It is clear that we need better performance in language, math and science. It is also obvious that English has become the international language particularly for science and engineering. Everybody seems to recognize this fact except the myopic. Last but not least language skills particularly in English as first foreign language ought to be significantly improved.

See the comparison between Spain and Portugal. Whereas Spain’s three more recent Prime Ministers all earned a Bachelor’s degree in Law from a Spanish University and were not able to speak English fluently, Portugal’s current President of the Republic has earned a doctorate in Economics from the University of York in the United Kingdom. Television movies, sitcoms and soup operas are broadcast in its original soundtrack and subtitled in Portugal. They are most often translated into Spanish, Catalan or even Basque in Spain. Portuguese are better able to speak and understand foreign languages. Spaniards are not.

Universities in Spain and Portugal are simply mediocre, probably at the same level of those from Italy and Greece. Spain and Portugal rarely include a University among the World’s top 200 best. A majority of either country’s top 10 Universities typically ranks between the 200 and the 500 best. This is a very modest performance of Spain and Portugal’s Universities compared to countries like Germany, the Netherlands, Scandinavia and of course the United Kingdom. There is much work to do over the next 25 years.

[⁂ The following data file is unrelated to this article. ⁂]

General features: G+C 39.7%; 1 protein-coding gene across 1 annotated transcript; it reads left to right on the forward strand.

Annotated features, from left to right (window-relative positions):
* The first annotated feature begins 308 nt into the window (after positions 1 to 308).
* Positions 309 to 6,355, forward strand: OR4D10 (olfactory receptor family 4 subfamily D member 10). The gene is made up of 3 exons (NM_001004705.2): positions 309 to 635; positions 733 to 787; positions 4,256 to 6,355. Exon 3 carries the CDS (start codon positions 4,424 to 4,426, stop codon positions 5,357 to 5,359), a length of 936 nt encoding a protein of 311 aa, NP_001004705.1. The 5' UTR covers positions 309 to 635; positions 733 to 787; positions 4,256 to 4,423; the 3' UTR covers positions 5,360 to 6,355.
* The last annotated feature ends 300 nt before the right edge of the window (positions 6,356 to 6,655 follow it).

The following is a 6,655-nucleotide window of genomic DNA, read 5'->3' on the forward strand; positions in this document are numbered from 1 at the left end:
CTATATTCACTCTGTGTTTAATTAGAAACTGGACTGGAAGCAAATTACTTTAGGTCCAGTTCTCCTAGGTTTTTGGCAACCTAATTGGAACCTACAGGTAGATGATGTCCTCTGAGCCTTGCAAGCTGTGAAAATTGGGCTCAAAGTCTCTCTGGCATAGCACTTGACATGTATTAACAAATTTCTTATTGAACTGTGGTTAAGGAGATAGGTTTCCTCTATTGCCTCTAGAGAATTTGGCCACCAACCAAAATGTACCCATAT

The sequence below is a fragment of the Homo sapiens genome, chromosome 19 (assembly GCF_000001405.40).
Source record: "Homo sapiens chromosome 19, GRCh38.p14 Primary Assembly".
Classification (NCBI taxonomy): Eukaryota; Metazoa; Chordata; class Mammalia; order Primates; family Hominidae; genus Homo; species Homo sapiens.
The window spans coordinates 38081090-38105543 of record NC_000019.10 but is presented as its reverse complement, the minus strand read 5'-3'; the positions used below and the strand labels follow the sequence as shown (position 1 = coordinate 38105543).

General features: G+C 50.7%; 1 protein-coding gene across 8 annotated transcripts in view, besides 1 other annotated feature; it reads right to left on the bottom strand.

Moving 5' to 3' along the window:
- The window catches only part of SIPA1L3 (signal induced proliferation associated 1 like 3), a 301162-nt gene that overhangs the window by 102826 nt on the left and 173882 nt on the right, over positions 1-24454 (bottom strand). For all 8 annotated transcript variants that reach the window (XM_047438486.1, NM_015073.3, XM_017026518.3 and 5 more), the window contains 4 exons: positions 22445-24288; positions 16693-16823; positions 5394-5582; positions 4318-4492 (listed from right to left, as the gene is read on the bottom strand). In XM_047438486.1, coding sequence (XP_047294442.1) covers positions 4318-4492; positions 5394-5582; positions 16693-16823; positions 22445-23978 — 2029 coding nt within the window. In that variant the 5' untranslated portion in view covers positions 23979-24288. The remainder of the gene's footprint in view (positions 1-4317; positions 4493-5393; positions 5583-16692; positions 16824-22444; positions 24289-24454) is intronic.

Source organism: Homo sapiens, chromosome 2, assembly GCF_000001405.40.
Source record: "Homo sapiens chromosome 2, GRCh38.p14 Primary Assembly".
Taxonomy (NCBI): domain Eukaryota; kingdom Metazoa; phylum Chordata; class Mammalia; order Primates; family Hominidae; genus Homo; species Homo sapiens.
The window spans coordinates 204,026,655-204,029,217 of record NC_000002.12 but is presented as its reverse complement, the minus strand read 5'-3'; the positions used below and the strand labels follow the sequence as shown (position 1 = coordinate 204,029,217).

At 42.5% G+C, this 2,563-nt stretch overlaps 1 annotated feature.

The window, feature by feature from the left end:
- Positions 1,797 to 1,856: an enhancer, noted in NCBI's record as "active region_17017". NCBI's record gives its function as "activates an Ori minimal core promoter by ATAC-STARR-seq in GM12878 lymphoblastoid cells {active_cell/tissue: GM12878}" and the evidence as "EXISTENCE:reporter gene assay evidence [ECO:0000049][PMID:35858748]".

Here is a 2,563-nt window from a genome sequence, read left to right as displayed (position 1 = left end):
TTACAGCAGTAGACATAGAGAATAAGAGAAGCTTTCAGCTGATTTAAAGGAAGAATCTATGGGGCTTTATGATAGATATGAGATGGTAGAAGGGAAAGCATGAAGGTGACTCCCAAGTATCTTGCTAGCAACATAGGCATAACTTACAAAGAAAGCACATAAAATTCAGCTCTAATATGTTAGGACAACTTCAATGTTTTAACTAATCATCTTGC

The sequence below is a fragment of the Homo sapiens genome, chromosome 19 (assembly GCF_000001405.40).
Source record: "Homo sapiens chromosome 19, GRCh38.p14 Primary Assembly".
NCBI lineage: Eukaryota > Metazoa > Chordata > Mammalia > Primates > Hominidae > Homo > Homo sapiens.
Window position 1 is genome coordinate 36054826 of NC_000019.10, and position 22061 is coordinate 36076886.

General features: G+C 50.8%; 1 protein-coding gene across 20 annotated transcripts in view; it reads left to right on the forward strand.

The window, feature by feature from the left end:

I have spent the last four years interviewing over 700 Experts in Spain and Portugal, a part thereof are University Professors, who complain and are concerned about the fact that their entering classes in college are worsening year after year. High Schools are doing a very poor job at delivering well-rounded 18-year old graduates to Universities. The proposal to bring 100,000 Indian Engineers to Spain and Portugal could enhance language, math and science skills and boost the quality of entry-level students in college. University Professors would then have a much better raw material with which to work.

India is a vast, diverse nation and subcontinent. It is the World’s second most populated country and will soon become the World’s most populous. As a developing nation India faces many challenges today. Since the creation of the first Indian Institute of Technology in 1961, India has been doing a superb job at creating elite Engineering Institutions with graduating classes that are in addition fluent in English. It is this niche market of graduates that we should be targeting, not stealing the India’s brightest students who should remain in India, but helping to create new elite Institutions in Engineering whose graduates would reimburse the tuition working five years in Spain and Portugal for a fair salary that would cover travel and living expenses.

If I were running for President of Spain and then Portugal this proposal would be in my plan of action. I am personally moving to India to contribute to this effort over the next three-year period. The lesson is clear: invest in Education for the betterment of society.

One Response to "How to Fix Spain’s Educational Fiasco"

  1. Kelvin_David   July 2, 2016 at 2:07 am

    The debate over public education reform in Spain has largely become an exchange of clichés, of orphaned terminology searching for practical meaning. All sides are calling for school “restructuring,” though the architecture of the education edifice to be created from the ruins of the old is rarely defined. – 300-075 dumps